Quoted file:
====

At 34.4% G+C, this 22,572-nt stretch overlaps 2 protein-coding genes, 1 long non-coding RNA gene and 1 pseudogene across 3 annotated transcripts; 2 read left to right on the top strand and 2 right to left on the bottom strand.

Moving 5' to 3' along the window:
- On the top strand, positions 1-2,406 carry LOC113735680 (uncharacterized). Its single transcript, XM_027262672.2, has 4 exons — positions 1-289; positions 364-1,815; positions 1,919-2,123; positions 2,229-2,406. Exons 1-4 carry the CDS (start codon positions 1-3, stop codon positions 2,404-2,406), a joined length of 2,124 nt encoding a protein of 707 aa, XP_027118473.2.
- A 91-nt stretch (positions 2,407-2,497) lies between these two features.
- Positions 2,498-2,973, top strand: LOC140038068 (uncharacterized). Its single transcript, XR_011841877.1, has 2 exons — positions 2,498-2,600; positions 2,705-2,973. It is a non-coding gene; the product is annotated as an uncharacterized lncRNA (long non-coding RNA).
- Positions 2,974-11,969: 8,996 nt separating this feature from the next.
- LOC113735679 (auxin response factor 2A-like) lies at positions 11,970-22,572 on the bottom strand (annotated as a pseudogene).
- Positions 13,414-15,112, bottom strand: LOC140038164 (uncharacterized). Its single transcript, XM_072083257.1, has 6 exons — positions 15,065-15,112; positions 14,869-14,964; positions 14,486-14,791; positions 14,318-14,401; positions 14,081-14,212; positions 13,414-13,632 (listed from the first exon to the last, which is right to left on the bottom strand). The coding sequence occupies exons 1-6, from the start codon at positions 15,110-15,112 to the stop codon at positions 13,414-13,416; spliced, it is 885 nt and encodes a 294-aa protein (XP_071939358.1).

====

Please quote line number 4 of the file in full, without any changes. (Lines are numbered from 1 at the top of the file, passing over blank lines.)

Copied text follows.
- A 91-nt stretch (positions 2,407-2,497) lies between these two features.